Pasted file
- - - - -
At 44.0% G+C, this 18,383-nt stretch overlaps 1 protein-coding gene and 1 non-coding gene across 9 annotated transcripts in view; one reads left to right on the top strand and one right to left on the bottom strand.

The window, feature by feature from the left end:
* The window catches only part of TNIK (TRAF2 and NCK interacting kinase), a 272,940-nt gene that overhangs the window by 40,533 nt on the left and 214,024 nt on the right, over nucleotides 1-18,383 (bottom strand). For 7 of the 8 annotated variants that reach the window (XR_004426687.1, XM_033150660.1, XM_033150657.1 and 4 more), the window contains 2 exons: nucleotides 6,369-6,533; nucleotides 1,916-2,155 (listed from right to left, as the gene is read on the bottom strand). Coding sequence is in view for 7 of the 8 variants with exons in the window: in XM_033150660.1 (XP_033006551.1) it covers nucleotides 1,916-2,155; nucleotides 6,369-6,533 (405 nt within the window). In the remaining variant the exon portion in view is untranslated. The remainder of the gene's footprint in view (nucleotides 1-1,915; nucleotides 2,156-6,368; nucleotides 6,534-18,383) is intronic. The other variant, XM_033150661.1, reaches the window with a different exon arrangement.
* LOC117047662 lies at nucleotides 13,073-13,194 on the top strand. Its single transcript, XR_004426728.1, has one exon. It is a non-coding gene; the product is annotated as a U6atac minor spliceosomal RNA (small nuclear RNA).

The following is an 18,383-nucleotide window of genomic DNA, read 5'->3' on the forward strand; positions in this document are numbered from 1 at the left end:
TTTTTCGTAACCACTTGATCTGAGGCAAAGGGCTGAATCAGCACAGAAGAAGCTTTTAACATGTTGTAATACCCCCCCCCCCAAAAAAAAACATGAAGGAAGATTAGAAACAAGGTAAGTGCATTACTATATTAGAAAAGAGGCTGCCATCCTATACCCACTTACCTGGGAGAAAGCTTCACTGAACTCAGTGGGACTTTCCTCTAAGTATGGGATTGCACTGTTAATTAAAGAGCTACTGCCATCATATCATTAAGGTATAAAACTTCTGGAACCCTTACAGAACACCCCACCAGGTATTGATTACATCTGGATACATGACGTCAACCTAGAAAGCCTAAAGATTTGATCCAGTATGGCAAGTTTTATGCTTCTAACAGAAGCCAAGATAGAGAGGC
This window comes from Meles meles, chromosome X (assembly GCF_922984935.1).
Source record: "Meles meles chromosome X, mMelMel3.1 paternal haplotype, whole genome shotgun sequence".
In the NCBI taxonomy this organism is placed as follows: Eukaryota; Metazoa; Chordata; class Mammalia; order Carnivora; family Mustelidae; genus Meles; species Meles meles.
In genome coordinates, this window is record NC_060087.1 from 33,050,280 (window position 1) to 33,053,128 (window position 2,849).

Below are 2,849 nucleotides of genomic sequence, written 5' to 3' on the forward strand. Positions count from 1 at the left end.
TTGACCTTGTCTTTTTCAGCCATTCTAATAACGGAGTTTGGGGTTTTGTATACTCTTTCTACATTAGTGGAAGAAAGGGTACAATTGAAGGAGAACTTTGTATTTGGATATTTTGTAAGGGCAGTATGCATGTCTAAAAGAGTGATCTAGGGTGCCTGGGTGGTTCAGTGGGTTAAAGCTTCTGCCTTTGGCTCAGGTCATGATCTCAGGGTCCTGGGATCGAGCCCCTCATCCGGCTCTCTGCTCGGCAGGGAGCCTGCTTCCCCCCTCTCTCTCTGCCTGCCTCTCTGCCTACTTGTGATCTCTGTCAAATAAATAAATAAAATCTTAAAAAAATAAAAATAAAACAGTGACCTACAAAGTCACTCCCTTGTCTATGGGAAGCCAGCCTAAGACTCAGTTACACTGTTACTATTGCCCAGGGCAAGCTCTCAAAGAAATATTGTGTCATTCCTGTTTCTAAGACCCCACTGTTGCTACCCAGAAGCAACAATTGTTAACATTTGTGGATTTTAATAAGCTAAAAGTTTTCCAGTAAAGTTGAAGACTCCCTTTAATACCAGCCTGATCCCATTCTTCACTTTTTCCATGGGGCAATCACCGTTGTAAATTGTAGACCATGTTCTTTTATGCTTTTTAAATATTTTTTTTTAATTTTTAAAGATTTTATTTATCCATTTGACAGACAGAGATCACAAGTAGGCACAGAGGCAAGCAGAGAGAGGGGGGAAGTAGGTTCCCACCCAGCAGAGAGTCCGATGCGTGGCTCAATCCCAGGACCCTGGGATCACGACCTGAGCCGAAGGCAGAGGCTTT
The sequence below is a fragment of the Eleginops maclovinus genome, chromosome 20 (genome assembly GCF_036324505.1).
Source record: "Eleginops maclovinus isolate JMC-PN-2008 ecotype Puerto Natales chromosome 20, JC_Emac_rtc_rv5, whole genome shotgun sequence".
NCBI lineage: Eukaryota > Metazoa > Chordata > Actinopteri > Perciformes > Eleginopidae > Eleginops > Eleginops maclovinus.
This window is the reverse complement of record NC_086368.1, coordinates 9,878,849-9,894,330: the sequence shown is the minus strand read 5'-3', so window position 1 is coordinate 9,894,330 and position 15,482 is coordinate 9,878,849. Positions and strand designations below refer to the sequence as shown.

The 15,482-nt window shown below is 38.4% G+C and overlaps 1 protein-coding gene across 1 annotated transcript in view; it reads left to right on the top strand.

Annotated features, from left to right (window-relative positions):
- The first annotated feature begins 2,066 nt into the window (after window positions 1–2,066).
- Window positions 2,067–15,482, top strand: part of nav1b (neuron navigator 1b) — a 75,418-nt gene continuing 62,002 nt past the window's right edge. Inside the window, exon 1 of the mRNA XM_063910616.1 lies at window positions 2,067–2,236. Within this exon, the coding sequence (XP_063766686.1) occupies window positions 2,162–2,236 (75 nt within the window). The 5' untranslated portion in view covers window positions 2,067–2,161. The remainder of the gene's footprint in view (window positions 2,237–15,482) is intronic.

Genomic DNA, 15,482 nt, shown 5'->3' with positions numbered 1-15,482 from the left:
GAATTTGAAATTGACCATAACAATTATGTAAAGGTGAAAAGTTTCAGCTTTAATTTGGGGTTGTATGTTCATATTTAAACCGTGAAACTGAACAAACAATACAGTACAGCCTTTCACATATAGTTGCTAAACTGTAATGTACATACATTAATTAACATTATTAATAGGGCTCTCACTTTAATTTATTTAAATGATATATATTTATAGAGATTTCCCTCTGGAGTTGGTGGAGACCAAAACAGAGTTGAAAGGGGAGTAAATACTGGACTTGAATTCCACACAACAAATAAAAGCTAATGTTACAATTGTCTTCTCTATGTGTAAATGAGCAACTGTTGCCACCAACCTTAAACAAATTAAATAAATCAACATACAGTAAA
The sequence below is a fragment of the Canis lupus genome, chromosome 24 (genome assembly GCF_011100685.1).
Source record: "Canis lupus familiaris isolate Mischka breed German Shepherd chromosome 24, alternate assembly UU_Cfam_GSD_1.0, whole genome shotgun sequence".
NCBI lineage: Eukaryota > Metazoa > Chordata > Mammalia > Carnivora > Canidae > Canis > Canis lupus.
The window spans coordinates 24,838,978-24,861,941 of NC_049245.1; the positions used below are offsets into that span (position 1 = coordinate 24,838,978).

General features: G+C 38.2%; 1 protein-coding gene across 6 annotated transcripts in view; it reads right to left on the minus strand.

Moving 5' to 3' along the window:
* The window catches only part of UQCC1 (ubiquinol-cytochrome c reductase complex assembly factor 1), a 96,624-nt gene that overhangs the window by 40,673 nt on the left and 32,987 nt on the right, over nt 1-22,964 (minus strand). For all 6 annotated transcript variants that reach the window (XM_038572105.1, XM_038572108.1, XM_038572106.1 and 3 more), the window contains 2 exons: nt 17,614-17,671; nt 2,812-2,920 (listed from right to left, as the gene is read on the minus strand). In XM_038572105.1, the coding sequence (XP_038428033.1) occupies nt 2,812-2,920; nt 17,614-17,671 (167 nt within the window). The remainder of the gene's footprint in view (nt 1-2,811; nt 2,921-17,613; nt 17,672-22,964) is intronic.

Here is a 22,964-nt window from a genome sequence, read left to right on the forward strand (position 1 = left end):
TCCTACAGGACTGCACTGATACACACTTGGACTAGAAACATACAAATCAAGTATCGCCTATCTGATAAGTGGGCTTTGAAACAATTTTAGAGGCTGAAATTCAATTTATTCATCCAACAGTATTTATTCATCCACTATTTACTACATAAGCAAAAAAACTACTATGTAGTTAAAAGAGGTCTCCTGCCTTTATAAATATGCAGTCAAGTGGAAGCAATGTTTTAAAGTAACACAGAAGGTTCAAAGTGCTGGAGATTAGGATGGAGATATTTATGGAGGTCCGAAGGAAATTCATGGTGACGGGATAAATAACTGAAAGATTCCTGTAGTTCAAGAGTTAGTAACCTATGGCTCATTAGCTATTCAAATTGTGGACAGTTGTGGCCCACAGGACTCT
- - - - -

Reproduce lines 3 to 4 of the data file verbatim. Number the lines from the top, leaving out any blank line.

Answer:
* The window catches only part of TNIK (TRAF2 and NCK interacting kinase), a 272,940-nt gene that overhangs the window by 40,533 nt on the left and 214,024 nt on the right, over nucleotides 1-18,383 (bottom strand). For 7 of the 8 annotated variants that reach the window (XR_004426687.1, XM_033150660.1, XM_033150657.1 and 4 more), the window contains 2 exons: nucleotides 6,369-6,533; nucleotides 1,916-2,155 (listed from right to left, as the gene is read on the bottom strand). Coding sequence is in view for 7 of the 8 variants with exons in the window: in XM_033150660.1 (XP_033006551.1) it covers nucleotides 1,916-2,155; nucleotides 6,369-6,533 (405 nt within the window). In the remaining variant the exon portion in view is untranslated. The remainder of the gene's footprint in view (nucleotides 1-1,915; nucleotides 2,156-6,368; nucleotides 6,534-18,383) is intronic. The other variant, XM_033150661.1, reaches the window with a different exon arrangement.
* LOC117047662 lies at nucleotides 13,073-13,194 on the top strand. Its single transcript, XR_004426728.1, has one exon. It is a non-coding gene; the product is annotated as a U6atac minor spliceosomal RNA (small nuclear RNA).